It seems most travel blogs include a post about how great the author’s credit is and how important it is to maintain that. And then some other posts about how their score may “dip” from say the high 700s to the mid 700s briefly after applying for a bunch of cards. While I wholeheartedly support the view that maintaining your good credit is hugely important, the simple fact is the majority of the population has some kind of issue with their credit report. According to CreditKarma, 38.6% of the population has a credit score above 700. So this post is aimed at the rest of us 61.4% who sit below the halo line.

The Fair-Isaac credit scoring system runs from 300 to 850 points. When I moved from the UK in the mid 2000’s, I was used to the UK credit scoring system which capped out at 1,000 points. The last time I checked before leaving I was somewhere around 995, a near perfect score. So it was of course quite shocking to come here and basically have no credit history whatsoever. It felt like being an 18 year old kid again, but without all the fun. Amex was my one saving grace as they were willing to open lines of credit off of my UK history and they even reported them as being open from the time my first UK accounts were opened, so I got a little credit for that. Anyway over the next couple of years I managed to build a reasonable score, though my average account age was obviously not long. I monitored my credit quite regularly – I used (and continue to use to this day) Transunion as I like the reporting format (and I am one of those people willing to pay for these subscription services). So I regularly saw my score creeping up and up as I was able to add car loans, car leases, mortgage etc. Then one day I get an email alert that something had changed and I was not expecting anything. I logged in and was stunned to find a “Judgement” recorded on my account by Albany County Court. A true WTF moment! After some panic and then looking it all up, it turns out I owed NY State a pretty small amount of interest from a prior year tax return, and they had put it out for judgement. Literally overnight my score dropped through the floor and I figured the whole credit game was over for me. I quickly paid the outstanding amount with NY State but knew this thing would stick on my report for a long time. Indeed my score has never really recovered properly, as you can see from this chart of my score history:

Not terrible, but not great either and certainly not in the 700+ range that everyone assumes you need to be to make the most of the credit card opportunities.

My biggest concern was not travel cards but my ability to finance major purchases such as cars and homes. Well it turns out it was not at all ruinous on this front. We refinanced our mortgage in 2010, a pretty large mortgage I must confess, and we got a highly competitive rate. I did have to explain to them what happened, and produce the papers showing the judgement was paid. In fact I recall the discussion with the mortgage officer at the bank and he said that he deals with judgements all the time, mostly for medical bills. Maybe he was being nice to me but he said at least a third of the people he reviews have medical judgements, where you got service from some hospital and there was an unpaid amount and they just ship it out to some collection agency. I have friends who have similar issues with maybe an old cell phone bill.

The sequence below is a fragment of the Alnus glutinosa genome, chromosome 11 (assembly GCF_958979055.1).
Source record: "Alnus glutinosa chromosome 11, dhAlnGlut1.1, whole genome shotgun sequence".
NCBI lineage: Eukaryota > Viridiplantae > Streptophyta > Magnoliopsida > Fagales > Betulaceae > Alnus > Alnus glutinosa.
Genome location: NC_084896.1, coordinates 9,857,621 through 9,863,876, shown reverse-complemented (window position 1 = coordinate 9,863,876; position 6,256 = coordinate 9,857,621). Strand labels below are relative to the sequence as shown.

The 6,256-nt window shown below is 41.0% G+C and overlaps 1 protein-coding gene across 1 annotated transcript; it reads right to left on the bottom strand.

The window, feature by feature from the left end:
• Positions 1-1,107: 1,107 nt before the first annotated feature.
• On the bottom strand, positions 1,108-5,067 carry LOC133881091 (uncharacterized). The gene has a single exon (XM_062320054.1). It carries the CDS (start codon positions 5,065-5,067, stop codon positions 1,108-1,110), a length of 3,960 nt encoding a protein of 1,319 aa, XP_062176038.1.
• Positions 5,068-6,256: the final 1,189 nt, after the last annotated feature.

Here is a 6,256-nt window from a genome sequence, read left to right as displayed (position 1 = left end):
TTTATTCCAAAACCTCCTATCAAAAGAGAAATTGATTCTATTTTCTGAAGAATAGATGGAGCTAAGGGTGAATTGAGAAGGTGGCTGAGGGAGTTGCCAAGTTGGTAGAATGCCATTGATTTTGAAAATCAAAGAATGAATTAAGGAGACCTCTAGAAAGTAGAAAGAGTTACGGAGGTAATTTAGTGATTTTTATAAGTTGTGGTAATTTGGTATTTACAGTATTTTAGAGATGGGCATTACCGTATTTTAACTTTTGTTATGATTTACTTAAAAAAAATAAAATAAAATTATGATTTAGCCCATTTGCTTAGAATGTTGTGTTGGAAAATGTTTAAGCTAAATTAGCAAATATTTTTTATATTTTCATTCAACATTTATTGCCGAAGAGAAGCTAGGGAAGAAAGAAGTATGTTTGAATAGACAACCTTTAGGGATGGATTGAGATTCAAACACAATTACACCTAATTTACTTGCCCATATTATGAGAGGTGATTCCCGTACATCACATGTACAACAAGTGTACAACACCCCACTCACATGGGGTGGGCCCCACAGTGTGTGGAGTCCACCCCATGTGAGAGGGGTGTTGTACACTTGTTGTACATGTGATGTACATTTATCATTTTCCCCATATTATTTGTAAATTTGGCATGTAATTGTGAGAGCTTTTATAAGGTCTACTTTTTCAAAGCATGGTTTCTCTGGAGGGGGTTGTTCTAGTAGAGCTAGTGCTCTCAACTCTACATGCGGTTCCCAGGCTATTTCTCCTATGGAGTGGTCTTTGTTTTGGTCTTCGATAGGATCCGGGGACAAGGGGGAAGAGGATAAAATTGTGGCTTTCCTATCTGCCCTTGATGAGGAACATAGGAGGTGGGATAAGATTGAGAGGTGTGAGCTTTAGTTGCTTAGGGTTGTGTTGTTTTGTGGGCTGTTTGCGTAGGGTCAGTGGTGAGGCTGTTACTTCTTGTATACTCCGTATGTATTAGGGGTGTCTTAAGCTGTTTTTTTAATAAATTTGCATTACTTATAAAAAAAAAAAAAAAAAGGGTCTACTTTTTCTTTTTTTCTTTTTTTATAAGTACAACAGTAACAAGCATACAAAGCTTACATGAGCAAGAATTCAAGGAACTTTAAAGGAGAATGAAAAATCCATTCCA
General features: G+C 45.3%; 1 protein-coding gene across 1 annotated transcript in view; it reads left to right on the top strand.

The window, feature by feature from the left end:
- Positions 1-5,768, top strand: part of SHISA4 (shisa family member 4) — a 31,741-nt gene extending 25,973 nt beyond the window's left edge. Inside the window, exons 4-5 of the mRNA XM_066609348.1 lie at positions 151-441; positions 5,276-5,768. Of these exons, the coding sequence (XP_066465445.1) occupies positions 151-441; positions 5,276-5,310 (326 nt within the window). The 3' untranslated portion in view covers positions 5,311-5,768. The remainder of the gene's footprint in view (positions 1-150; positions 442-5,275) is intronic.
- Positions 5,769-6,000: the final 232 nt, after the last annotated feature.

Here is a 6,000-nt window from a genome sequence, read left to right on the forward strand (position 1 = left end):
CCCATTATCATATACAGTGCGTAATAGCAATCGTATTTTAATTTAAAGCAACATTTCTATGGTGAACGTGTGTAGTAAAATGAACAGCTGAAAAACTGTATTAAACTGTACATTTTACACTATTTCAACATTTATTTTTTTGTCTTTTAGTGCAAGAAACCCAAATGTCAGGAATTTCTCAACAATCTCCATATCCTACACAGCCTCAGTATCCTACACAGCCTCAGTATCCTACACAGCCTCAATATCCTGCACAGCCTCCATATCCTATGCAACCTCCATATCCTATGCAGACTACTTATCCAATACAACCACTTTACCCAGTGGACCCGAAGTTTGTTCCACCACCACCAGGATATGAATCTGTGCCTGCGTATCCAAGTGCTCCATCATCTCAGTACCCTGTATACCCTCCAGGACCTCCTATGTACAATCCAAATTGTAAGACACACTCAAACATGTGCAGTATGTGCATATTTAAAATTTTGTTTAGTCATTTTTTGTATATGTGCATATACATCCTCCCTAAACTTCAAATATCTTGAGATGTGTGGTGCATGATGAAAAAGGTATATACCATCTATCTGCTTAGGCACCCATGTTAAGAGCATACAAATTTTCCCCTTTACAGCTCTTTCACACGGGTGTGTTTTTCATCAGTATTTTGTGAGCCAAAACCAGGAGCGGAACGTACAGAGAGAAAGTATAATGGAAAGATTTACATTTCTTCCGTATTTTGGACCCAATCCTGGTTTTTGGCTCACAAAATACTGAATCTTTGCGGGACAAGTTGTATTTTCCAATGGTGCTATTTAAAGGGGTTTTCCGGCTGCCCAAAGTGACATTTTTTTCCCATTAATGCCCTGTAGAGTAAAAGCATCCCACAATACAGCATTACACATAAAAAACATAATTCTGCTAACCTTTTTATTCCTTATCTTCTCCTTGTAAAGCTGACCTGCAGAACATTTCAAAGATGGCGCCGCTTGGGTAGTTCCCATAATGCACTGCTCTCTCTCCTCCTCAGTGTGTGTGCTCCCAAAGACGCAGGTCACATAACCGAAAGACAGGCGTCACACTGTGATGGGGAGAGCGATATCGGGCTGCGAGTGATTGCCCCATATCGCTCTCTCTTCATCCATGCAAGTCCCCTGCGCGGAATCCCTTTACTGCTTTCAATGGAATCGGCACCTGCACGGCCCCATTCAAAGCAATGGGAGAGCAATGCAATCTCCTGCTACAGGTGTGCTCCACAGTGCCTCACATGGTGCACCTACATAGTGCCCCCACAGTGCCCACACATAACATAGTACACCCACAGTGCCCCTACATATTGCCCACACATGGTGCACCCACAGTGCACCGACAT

I have also since been able to finance car loans at 1.49% (pretty much the best rate in the market) as well as refinance the mortgage again at market leading rates, so the plain fact is you can survive having a big scar on your credit.

Now in terms of credit cards, what it has meant primarily for the past few years is no more instant approvals. I virtually always get turned down at time of application. As such I have become quite “expert” at reaching out to the credit reconsideration departments of the various card issuers. I will post some follow ups on each of the “big three” banks that I have dealt with (Citi, Chase and Amex) has each has it’s own unique quirks in terms of getting through to someone who will actually listen to your story. But it is ultimately possible and you can get past prior credit transgressions.

Whenever I suggest to someone they get into the credit card game, the first question is always “doesn’t that ruin your credit?”. I always answer pretty firmly “no”. In fact the interesting thing I have found is that now I have gone through so many cards recently with the big players, I am actually back in the game of getting instant approvals. In fact on my last app-o-rama I fully planned a post about Amex in particular, who have a particularly odd but effective reconsideration department… but then I actually ended up getting approved without having to go through all that.

The one impact of all the app-o-rama and churning is that my average account age is still very low:

So CreditKarma gives me a pretty poor score on this front. But I am still able to get pretty much any credit card I want and have not had any issues getting the best possible rates on major financing such as mortgages and auto loan and leases.